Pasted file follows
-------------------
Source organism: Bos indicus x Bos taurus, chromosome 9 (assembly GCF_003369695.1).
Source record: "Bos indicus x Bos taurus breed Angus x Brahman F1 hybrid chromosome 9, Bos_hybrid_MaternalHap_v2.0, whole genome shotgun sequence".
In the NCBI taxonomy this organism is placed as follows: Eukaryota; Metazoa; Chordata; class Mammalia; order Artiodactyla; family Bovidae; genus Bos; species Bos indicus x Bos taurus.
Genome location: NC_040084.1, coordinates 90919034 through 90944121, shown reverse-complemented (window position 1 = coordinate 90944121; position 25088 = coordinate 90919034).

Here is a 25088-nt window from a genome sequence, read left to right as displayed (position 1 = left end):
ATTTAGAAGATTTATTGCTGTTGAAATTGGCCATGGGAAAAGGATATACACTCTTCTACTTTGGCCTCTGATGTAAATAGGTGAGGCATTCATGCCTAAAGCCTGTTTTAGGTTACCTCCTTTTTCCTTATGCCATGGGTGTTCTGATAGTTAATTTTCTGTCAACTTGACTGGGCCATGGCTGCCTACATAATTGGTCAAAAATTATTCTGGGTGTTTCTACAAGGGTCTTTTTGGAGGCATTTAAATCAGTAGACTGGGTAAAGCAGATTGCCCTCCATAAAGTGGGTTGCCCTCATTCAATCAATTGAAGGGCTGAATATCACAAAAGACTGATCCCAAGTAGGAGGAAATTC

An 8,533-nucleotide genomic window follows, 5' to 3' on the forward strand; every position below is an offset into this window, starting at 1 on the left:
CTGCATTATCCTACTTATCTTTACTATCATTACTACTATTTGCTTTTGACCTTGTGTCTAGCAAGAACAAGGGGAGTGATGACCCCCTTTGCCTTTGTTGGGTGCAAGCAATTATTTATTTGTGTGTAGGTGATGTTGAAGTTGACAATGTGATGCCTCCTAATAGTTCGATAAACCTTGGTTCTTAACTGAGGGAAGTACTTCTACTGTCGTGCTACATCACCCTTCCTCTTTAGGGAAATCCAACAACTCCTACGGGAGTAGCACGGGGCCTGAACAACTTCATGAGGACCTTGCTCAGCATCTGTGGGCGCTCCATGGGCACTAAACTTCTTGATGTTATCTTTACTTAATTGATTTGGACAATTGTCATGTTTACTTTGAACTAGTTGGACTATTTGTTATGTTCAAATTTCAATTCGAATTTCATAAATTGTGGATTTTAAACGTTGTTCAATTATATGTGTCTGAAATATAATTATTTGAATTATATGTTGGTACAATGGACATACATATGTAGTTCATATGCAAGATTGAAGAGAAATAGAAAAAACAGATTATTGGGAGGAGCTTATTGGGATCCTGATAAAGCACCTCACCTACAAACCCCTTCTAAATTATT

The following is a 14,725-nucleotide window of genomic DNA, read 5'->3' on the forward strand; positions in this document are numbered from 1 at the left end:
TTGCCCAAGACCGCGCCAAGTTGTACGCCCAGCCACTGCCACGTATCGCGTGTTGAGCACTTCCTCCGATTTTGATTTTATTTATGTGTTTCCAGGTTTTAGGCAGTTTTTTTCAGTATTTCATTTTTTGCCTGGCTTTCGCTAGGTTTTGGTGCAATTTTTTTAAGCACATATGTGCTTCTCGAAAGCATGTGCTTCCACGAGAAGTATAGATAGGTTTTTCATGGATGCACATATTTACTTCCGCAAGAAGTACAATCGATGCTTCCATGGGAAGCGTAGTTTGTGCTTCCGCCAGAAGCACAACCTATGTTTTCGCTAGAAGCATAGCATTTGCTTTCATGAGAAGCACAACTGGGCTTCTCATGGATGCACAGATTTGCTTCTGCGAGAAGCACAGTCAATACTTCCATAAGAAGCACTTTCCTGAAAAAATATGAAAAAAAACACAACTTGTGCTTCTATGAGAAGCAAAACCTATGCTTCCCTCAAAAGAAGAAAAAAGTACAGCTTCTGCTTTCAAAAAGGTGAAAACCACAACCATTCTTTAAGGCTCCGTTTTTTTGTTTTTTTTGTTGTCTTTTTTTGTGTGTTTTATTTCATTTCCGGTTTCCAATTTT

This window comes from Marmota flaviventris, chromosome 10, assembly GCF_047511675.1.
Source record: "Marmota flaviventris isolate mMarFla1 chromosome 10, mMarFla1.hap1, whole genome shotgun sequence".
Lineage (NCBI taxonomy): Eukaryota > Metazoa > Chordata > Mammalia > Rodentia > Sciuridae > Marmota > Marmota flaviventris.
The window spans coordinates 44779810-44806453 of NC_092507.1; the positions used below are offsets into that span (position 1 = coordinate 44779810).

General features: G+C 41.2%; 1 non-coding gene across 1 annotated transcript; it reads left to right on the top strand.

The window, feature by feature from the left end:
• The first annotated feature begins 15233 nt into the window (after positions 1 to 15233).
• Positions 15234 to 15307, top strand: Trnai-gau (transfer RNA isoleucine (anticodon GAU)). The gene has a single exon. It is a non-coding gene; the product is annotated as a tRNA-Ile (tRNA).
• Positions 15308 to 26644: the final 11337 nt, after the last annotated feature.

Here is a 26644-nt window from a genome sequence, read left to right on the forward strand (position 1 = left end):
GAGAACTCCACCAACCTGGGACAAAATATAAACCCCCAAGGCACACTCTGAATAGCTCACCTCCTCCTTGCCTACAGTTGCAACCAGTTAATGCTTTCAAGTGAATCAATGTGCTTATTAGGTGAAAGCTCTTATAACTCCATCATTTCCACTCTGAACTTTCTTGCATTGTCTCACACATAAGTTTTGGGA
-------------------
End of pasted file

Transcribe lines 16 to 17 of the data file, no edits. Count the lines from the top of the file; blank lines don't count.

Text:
The window, feature by feature from the left end:
• The first annotated feature begins 15233 nt into the window (after positions 1 to 15233).